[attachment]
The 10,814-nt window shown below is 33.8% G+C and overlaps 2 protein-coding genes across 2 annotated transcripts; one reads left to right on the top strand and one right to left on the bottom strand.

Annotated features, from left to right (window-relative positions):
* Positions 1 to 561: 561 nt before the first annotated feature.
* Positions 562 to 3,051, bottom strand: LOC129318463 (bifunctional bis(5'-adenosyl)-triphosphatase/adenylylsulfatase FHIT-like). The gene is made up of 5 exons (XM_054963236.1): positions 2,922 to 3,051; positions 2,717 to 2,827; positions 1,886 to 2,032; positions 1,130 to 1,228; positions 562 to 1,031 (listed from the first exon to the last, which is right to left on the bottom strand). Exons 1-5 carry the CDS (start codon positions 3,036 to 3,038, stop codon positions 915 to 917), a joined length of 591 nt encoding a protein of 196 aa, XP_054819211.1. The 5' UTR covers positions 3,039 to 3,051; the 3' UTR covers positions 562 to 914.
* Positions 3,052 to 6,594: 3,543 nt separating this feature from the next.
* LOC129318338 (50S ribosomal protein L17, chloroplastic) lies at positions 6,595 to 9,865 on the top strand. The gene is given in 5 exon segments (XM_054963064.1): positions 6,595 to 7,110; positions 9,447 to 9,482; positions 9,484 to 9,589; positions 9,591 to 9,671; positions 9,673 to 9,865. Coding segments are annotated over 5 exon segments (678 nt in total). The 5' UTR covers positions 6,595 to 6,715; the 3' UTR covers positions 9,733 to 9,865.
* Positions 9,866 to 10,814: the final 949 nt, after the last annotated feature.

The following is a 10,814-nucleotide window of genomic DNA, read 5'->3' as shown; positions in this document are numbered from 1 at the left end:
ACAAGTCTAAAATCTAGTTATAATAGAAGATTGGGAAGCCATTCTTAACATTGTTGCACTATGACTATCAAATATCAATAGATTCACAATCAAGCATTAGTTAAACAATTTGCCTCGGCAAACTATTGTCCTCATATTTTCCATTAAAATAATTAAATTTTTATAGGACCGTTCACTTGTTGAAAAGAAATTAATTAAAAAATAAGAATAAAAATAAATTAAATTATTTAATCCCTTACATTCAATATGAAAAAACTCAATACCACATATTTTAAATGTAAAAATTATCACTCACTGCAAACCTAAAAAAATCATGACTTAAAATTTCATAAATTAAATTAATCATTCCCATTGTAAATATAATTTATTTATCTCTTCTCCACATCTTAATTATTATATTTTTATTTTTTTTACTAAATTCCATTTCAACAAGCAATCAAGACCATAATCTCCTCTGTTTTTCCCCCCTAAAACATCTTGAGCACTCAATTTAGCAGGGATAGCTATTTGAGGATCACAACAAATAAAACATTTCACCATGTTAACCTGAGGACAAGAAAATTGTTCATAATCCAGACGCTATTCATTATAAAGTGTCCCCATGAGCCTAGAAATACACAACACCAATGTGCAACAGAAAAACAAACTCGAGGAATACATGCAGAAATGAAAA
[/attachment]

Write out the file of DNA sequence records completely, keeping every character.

The 10,814-nt window shown below is 33.8% G+C and overlaps 2 protein-coding genes across 2 annotated transcripts; one reads left to right on the top strand and one right to left on the bottom strand.

Annotated features, from left to right (window-relative positions):
* Positions 1 to 561: 561 nt before the first annotated feature.
* Positions 562 to 3,051, bottom strand: LOC129318463 (bifunctional bis(5'-adenosyl)-triphosphatase/adenylylsulfatase FHIT-like). The gene is made up of 5 exons (XM_054963236.1): positions 2,922 to 3,051; positions 2,717 to 2,827; positions 1,886 to 2,032; positions 1,130 to 1,228; positions 562 to 1,031 (listed from the first exon to the last, which is right to left on the bottom strand). Exons 1-5 carry the CDS (start codon positions 3,036 to 3,038, stop codon positions 915 to 917), a joined length of 591 nt encoding a protein of 196 aa, XP_054819211.1. The 5' UTR covers positions 3,039 to 3,051; the 3' UTR covers positions 562 to 914.
* Positions 3,052 to 6,594: 3,543 nt separating this feature from the next.
* LOC129318338 (50S ribosomal protein L17, chloroplastic) lies at positions 6,595 to 9,865 on the top strand. The gene is given in 5 exon segments (XM_054963064.1): positions 6,595 to 7,110; positions 9,447 to 9,482; positions 9,484 to 9,589; positions 9,591 to 9,671; positions 9,673 to 9,865. Coding segments are annotated over 5 exon segments (678 nt in total). The 5' UTR covers positions 6,595 to 6,715; the 3' UTR covers positions 9,733 to 9,865.
* Positions 9,866 to 10,814: the final 949 nt, after the last annotated feature.

The following is a 10,814-nucleotide window of genomic DNA, read 5'->3' as shown; positions in this document are numbered from 1 at the left end:
ACAAGTCTAAAATCTAGTTATAATAGAAGATTGGGAAGCCATTCTTAACATTGTTGCACTATGACTATCAAATATCAATAGATTCACAATCAAGCATTAGTTAAACAATTTGCCTCGGCAAACTATTGTCCTCATATTTTCCATTAAAATAATTAAATTTTTATAGGACCGTTCACTTGTTGAAAAGAAATTAATTAAAAAATAAGAATAAAAATAAATTAAATTATTTAATCCCTTACATTCAATATGAAAAAACTCAATACCACATATTTTAAATGTAAAAATTATCACTCACTGCAAACCTAAAAAAATCATGACTTAAAATTTCATAAATTAAATTAATCATTCCCATTGTAAATATAATTTATTTATCTCTTCTCCACATCTTAATTATTATATTTTTATTTTTTTTACTAAATTCCATTTCAACAAGCAATCAAGACCATAATCTCCTCTGTTTTTCCCCCCTAAAACATCTTGAGCACTCAATTTAGCAGGGATAGCTATTTGAGGATCACAACAAATAAAACATTTCACCATGTTAACCTGAGGACAAGAAAATTGTTCATAATCCAGACGCTATTCATTATAAAGTGTCCCCATGAGCCTAGAAATACACAACACCAATGTGCAACAGAAAAACAAACTCGAGGAATACATGCAGAAATGAAAA